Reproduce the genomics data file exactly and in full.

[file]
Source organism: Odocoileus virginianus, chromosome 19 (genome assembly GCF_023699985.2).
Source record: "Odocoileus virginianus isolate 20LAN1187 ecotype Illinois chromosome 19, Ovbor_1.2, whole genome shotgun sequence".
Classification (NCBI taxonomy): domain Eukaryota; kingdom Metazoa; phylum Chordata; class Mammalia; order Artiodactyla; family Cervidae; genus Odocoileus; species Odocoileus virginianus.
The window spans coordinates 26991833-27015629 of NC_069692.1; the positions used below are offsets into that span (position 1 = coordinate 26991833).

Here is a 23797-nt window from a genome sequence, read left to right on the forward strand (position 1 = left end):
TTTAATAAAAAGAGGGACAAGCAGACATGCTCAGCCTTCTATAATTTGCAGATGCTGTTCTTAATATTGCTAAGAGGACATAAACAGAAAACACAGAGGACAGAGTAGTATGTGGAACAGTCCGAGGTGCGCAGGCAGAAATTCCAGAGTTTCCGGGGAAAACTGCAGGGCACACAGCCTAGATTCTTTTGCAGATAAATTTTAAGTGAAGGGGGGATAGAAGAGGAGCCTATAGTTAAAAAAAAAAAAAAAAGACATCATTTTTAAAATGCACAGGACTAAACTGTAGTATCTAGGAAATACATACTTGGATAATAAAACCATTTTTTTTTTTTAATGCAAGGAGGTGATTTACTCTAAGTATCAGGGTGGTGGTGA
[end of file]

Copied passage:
Source organism: Odocoileus virginianus, chromosome 19 (genome assembly GCF_023699985.2).
Source record: "Odocoileus virginianus isolate 20LAN1187 ecotype Illinois chromosome 19, Ovbor_1.2, whole genome shotgun sequence".
Classification (NCBI taxonomy): domain Eukaryota; kingdom Metazoa; phylum Chordata; class Mammalia; order Artiodactyla; family Cervidae; genus Odocoileus; species Odocoileus virginianus.
The window spans coordinates 26991833-27015629 of NC_069692.1; the positions used below are offsets into that span (position 1 = coordinate 26991833).

Here is a 23797-nt window from a genome sequence, read left to right on the forward strand (position 1 = left end):
TTTAATAAAAAGAGGGACAAGCAGACATGCTCAGCCTTCTATAATTTGCAGATGCTGTTCTTAATATTGCTAAGAGGACATAAACAGAAAACACAGAGGACAGAGTAGTATGTGGAACAGTCCGAGGTGCGCAGGCAGAAATTCCAGAGTTTCCGGGGAAAACTGCAGGGCACACAGCCTAGATTCTTTTGCAGATAAATTTTAAGTGAAGGGGGGATAGAAGAGGAGCCTATAGTTAAAAAAAAAAAAAAAAGACATCATTTTTAAAATGCACAGGACTAAACTGTAGTATCTAGGAAATACATACTTGGATAATAAAACCATTTTTTTTTTTTAATGCAAGGAGGTGATTTACTCTAAGTATCAGGGTGGTGGTGA